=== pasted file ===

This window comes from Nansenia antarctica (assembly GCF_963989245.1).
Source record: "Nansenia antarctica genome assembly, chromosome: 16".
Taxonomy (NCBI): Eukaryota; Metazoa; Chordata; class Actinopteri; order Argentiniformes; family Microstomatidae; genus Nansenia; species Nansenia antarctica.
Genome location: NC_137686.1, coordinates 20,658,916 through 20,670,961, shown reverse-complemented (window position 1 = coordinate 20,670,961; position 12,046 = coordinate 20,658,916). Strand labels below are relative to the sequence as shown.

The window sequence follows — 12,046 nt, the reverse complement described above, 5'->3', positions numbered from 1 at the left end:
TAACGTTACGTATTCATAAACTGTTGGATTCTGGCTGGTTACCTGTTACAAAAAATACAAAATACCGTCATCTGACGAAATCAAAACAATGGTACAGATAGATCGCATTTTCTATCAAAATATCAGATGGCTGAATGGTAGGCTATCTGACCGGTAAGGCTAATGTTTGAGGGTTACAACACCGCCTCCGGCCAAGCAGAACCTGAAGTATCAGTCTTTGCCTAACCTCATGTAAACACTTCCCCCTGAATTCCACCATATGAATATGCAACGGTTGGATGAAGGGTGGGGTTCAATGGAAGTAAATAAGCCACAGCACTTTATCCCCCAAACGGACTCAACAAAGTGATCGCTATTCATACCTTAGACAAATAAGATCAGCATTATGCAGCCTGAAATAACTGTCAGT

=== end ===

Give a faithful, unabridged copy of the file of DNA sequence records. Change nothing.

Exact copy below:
This window comes from Nansenia antarctica (assembly GCF_963989245.1).
Source record: "Nansenia antarctica genome assembly, chromosome: 16".
Taxonomy (NCBI): Eukaryota; Metazoa; Chordata; class Actinopteri; order Argentiniformes; family Microstomatidae; genus Nansenia; species Nansenia antarctica.
Genome location: NC_137686.1, coordinates 20,658,916 through 20,670,961, shown reverse-complemented (window position 1 = coordinate 20,670,961; position 12,046 = coordinate 20,658,916). Strand labels below are relative to the sequence as shown.

The window sequence follows — 12,046 nt, the reverse complement described above, 5'->3', positions numbered from 1 at the left end:
TAACGTTACGTATTCATAAACTGTTGGATTCTGGCTGGTTACCTGTTACAAAAAATACAAAATACCGTCATCTGACGAAATCAAAACAATGGTACAGATAGATCGCATTTTCTATCAAAATATCAGATGGCTGAATGGTAGGCTATCTGACCGGTAAGGCTAATGTTTGAGGGTTACAACACCGCCTCCGGCCAAGCAGAACCTGAAGTATCAGTCTTTGCCTAACCTCATGTAAACACTTCCCCCTGAATTCCACCATATGAATATGCAACGGTTGGATGAAGGGTGGGGTTCAATGGAAGTAAATAAGCCACAGCACTTTATCCCCCAAACGGACTCAACAAAGTGATCGCTATTCATACCTTAGACAAATAAGATCAGCATTATGCAGCCTGAAATAACTGTCAGT